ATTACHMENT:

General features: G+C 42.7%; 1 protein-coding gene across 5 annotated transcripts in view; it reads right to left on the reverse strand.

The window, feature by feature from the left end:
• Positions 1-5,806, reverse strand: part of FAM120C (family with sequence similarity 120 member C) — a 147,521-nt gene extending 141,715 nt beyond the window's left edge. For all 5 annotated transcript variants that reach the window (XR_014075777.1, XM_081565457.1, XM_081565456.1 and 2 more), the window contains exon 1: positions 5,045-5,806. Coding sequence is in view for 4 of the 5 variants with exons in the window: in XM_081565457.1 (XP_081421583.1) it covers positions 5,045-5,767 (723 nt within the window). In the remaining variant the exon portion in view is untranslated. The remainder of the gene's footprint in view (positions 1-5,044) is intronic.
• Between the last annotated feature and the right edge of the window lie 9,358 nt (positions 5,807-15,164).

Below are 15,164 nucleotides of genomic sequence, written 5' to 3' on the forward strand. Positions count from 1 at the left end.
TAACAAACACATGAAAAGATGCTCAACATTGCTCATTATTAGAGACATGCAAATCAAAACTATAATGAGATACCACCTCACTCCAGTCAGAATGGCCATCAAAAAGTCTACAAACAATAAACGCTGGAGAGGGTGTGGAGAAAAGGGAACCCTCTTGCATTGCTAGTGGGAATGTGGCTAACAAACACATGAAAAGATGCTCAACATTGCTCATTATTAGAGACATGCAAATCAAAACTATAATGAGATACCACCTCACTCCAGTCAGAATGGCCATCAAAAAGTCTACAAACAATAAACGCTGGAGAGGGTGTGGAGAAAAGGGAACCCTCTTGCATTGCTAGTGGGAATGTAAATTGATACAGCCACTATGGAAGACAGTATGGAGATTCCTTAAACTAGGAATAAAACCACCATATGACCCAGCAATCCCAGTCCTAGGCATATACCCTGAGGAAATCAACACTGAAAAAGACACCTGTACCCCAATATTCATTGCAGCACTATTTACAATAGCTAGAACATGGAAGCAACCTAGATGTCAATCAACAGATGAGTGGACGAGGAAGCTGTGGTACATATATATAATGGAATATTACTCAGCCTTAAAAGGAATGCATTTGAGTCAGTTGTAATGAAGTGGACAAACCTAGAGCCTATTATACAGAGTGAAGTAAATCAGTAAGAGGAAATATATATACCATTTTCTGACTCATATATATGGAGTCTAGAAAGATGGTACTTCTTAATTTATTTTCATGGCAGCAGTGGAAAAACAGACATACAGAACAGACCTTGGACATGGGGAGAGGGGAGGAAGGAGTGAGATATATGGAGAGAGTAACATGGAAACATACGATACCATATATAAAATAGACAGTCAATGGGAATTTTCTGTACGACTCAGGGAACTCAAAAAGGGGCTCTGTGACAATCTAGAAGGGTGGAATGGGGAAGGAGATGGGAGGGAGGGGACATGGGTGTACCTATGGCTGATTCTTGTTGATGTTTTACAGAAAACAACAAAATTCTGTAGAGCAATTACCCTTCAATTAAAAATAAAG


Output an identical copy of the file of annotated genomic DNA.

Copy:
General features: G+C 42.7%; 1 protein-coding gene across 5 annotated transcripts in view; it reads right to left on the reverse strand.

The window, feature by feature from the left end:
• Positions 1-5,806, reverse strand: part of FAM120C (family with sequence similarity 120 member C) — a 147,521-nt gene extending 141,715 nt beyond the window's left edge. For all 5 annotated transcript variants that reach the window (XR_014075777.1, XM_081565457.1, XM_081565456.1 and 2 more), the window contains exon 1: positions 5,045-5,806. Coding sequence is in view for 4 of the 5 variants with exons in the window: in XM_081565457.1 (XP_081421583.1) it covers positions 5,045-5,767 (723 nt within the window). In the remaining variant the exon portion in view is untranslated. The remainder of the gene's footprint in view (positions 1-5,044) is intronic.
• Between the last annotated feature and the right edge of the window lie 9,358 nt (positions 5,807-15,164).

Below are 15,164 nucleotides of genomic sequence, written 5' to 3' on the forward strand. Positions count from 1 at the left end.
TAACAAACACATGAAAAGATGCTCAACATTGCTCATTATTAGAGACATGCAAATCAAAACTATAATGAGATACCACCTCACTCCAGTCAGAATGGCCATCAAAAAGTCTACAAACAATAAACGCTGGAGAGGGTGTGGAGAAAAGGGAACCCTCTTGCATTGCTAGTGGGAATGTGGCTAACAAACACATGAAAAGATGCTCAACATTGCTCATTATTAGAGACATGCAAATCAAAACTATAATGAGATACCACCTCACTCCAGTCAGAATGGCCATCAAAAAGTCTACAAACAATAAACGCTGGAGAGGGTGTGGAGAAAAGGGAACCCTCTTGCATTGCTAGTGGGAATGTAAATTGATACAGCCACTATGGAAGACAGTATGGAGATTCCTTAAACTAGGAATAAAACCACCATATGACCCAGCAATCCCAGTCCTAGGCATATACCCTGAGGAAATCAACACTGAAAAAGACACCTGTACCCCAATATTCATTGCAGCACTATTTACAATAGCTAGAACATGGAAGCAACCTAGATGTCAATCAACAGATGAGTGGACGAGGAAGCTGTGGTACATATATATAATGGAATATTACTCAGCCTTAAAAGGAATGCATTTGAGTCAGTTGTAATGAAGTGGACAAACCTAGAGCCTATTATACAGAGTGAAGTAAATCAGTAAGAGGAAATATATATACCATTTTCTGACTCATATATATGGAGTCTAGAAAGATGGTACTTCTTAATTTATTTTCATGGCAGCAGTGGAAAAACAGACATACAGAACAGACCTTGGACATGGGGAGAGGGGAGGAAGGAGTGAGATATATGGAGAGAGTAACATGGAAACATACGATACCATATATAAAATAGACAGTCAATGGGAATTTTCTGTACGACTCAGGGAACTCAAAAAGGGGCTCTGTGACAATCTAGAAGGGTGGAATGGGGAAGGAGATGGGAGGGAGGGGACATGGGTGTACCTATGGCTGATTCTTGTTGATGTTTTACAGAAAACAACAAAATTCTGTAGAGCAATTACCCTTCAATTAAAAATAAAG